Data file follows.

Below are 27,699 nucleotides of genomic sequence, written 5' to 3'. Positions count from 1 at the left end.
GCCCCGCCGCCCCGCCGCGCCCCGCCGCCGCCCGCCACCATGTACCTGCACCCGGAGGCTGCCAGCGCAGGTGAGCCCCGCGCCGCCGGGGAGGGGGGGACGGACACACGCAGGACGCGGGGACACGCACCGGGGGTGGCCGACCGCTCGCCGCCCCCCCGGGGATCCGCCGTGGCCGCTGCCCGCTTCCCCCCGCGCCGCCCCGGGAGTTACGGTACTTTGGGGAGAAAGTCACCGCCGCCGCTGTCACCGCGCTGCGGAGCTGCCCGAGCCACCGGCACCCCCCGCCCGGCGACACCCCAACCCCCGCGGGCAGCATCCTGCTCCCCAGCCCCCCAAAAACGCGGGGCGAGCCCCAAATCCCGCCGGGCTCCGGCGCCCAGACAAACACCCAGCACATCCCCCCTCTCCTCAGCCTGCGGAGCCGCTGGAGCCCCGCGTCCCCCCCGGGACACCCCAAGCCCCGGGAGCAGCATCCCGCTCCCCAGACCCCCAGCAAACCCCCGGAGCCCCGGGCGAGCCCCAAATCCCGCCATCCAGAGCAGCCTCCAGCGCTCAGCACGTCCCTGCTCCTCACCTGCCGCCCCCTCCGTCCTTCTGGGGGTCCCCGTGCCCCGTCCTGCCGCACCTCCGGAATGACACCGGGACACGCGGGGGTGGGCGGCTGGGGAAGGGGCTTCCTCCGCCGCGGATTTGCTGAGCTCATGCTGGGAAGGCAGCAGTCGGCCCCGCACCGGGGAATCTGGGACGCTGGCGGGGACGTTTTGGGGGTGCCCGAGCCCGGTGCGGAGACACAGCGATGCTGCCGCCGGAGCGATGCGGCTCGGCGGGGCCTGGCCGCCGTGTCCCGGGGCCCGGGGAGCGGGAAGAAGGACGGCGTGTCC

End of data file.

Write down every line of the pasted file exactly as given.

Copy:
Below are 27,699 nucleotides of genomic sequence, written 5' to 3'. Positions count from 1 at the left end.
GCCCCGCCGCCCCGCCGCGCCCCGCCGCCGCCCGCCACCATGTACCTGCACCCGGAGGCTGCCAGCGCAGGTGAGCCCCGCGCCGCCGGGGAGGGGGGGACGGACACACGCAGGACGCGGGGACACGCACCGGGGGTGGCCGACCGCTCGCCGCCCCCCCGGGGATCCGCCGTGGCCGCTGCCCGCTTCCCCCCGCGCCGCCCCGGGAGTTACGGTACTTTGGGGAGAAAGTCACCGCCGCCGCTGTCACCGCGCTGCGGAGCTGCCCGAGCCACCGGCACCCCCCGCCCGGCGACACCCCAACCCCCGCGGGCAGCATCCTGCTCCCCAGCCCCCCAAAAACGCGGGGCGAGCCCCAAATCCCGCCGGGCTCCGGCGCCCAGACAAACACCCAGCACATCCCCCCTCTCCTCAGCCTGCGGAGCCGCTGGAGCCCCGCGTCCCCCCCGGGACACCCCAAGCCCCGGGAGCAGCATCCCGCTCCCCAGACCCCCAGCAAACCCCCGGAGCCCCGGGCGAGCCCCAAATCCCGCCATCCAGAGCAGCCTCCAGCGCTCAGCACGTCCCTGCTCCTCACCTGCCGCCCCCTCCGTCCTTCTGGGGGTCCCCGTGCCCCGTCCTGCCGCACCTCCGGAATGACACCGGGACACGCGGGGGTGGGCGGCTGGGGAAGGGGCTTCCTCCGCCGCGGATTTGCTGAGCTCATGCTGGGAAGGCAGCAGTCGGCCCCGCACCGGGGAATCTGGGACGCTGGCGGGGACGTTTTGGGGGTGCCCGAGCCCGGTGCGGAGACACAGCGATGCTGCCGCCGGAGCGATGCGGCTCGGCGGGGCCTGGCCGCCGTGTCCCGGGGCCCGGGGAGCGGGAAGAAGGACGGCGTGTCC